Leaders of the Roman Catholic Church are meeting for the final time before the process of electing the new Pope begins on Tuesday.
Following the resignation of Pope Benedict XVI, 115 cardinals - the Catholic Church's most senior priests - have travelled to the Vatican to make the decision.
The Vatican in Rome is the home of the Catholic Church.
What will happen?
The election process - or Conclave - begins on Tuesday morning.
The cardinals meet in a secluded hotel in the Vatican, before celebrating Mass in St Peter's Basilica.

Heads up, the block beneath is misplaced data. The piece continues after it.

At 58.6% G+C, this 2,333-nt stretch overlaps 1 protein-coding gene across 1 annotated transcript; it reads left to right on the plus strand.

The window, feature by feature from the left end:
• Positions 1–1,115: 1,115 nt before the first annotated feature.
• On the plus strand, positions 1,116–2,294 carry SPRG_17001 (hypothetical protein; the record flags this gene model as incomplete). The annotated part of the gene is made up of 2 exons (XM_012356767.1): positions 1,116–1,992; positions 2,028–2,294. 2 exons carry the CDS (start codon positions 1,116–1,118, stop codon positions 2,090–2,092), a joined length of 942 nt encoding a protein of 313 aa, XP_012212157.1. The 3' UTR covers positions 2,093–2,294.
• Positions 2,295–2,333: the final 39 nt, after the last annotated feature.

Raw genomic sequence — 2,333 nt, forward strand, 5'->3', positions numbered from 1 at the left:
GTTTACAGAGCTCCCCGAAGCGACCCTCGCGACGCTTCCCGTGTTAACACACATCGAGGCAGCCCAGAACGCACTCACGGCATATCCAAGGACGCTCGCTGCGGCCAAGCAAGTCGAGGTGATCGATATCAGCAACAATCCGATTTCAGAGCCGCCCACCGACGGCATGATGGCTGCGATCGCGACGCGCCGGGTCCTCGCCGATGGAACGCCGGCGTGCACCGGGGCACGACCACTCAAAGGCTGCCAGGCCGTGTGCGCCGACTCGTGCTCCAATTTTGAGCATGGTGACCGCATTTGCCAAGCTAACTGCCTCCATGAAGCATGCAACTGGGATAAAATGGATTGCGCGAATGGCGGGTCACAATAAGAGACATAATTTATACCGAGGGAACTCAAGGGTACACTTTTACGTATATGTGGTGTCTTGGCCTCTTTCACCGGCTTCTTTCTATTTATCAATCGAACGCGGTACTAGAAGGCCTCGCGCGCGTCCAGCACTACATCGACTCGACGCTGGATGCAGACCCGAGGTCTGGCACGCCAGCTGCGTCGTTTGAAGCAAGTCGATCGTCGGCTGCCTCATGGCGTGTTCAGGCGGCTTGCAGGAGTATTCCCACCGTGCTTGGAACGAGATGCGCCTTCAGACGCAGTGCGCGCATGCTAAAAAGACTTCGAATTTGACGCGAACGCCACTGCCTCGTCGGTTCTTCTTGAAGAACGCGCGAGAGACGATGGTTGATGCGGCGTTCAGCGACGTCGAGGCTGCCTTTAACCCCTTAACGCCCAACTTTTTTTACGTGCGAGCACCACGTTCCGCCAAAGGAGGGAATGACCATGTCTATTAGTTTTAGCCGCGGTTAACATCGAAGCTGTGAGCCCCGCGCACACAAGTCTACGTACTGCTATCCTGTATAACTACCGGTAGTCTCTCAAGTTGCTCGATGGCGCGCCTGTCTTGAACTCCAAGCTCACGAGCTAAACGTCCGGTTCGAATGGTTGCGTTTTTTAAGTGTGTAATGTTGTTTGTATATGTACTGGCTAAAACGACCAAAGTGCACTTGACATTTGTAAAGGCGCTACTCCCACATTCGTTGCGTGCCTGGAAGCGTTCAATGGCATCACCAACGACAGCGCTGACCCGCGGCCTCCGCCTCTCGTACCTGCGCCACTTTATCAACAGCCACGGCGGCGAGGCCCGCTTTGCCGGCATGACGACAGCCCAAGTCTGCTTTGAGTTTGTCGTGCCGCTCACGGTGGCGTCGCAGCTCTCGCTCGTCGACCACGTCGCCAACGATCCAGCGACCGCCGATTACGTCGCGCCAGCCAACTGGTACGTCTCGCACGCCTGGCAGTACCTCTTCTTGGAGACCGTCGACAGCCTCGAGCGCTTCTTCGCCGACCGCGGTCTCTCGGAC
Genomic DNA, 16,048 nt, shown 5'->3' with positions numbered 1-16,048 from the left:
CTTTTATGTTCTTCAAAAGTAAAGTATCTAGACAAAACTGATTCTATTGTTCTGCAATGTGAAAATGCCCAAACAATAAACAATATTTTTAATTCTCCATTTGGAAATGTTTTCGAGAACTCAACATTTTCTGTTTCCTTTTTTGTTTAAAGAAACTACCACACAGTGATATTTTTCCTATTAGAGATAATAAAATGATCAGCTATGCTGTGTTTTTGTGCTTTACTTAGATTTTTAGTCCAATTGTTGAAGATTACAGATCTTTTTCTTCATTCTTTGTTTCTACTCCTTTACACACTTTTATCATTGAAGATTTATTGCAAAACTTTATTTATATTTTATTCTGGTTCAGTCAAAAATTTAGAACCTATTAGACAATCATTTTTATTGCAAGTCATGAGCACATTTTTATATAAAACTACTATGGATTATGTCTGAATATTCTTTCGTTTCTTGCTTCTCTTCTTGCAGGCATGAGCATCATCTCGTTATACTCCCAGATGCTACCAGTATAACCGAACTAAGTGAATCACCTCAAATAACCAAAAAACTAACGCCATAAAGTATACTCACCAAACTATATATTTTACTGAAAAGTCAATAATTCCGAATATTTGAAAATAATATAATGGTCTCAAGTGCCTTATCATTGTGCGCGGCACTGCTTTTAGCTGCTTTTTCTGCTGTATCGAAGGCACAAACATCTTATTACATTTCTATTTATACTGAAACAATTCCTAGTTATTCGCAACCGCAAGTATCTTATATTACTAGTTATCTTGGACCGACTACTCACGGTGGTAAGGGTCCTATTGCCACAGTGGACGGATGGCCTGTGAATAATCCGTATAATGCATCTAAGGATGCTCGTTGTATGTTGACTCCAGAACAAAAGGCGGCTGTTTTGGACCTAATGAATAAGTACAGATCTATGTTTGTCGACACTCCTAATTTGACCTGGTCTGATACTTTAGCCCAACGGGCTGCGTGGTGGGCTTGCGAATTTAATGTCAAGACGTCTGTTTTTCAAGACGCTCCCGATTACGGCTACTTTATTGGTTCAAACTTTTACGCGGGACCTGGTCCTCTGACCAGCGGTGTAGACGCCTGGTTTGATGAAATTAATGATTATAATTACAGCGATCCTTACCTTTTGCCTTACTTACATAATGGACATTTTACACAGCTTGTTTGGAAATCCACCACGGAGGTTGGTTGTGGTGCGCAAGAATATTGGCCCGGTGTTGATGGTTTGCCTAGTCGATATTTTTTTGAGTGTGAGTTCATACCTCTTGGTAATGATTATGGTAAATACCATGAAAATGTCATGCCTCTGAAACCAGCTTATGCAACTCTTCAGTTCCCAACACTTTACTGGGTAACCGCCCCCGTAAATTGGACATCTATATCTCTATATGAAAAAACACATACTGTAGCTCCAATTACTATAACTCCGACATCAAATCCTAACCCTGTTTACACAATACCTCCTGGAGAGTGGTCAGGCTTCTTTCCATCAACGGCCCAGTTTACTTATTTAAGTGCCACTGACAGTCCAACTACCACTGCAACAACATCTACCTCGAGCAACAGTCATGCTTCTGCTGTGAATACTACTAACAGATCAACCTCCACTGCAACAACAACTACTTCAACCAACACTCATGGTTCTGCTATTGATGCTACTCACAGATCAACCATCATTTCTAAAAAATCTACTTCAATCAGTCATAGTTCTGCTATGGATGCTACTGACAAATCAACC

After lunch, they will go into the Sistine Chapel - which is inside the Pope's official residence - and one vote will be held that evening.
A cardinal needs to get at least two thirds of the votes to become Pope.
The ballot papers used will be burnt after the vote, and the smoke will drift out of the chapel's chimney.
White smoke means a new Pope has been chosen.
If the smoke is black, it means the cardinals are still making up their minds, and from Wednesday two votes will be held each morning and afternoon until a decision is made.
If no result is reached by Friday, the cardinals will take Saturday off for a day of prayer and reflection.
Special technology is being used to jam any mobile phones or other devices which could breach the strict secrecy of the election process.
Red curtains have been hung on the balcony of St. Peter's Basilica, from where the new Pope will be introduced to the crowds once he is elected.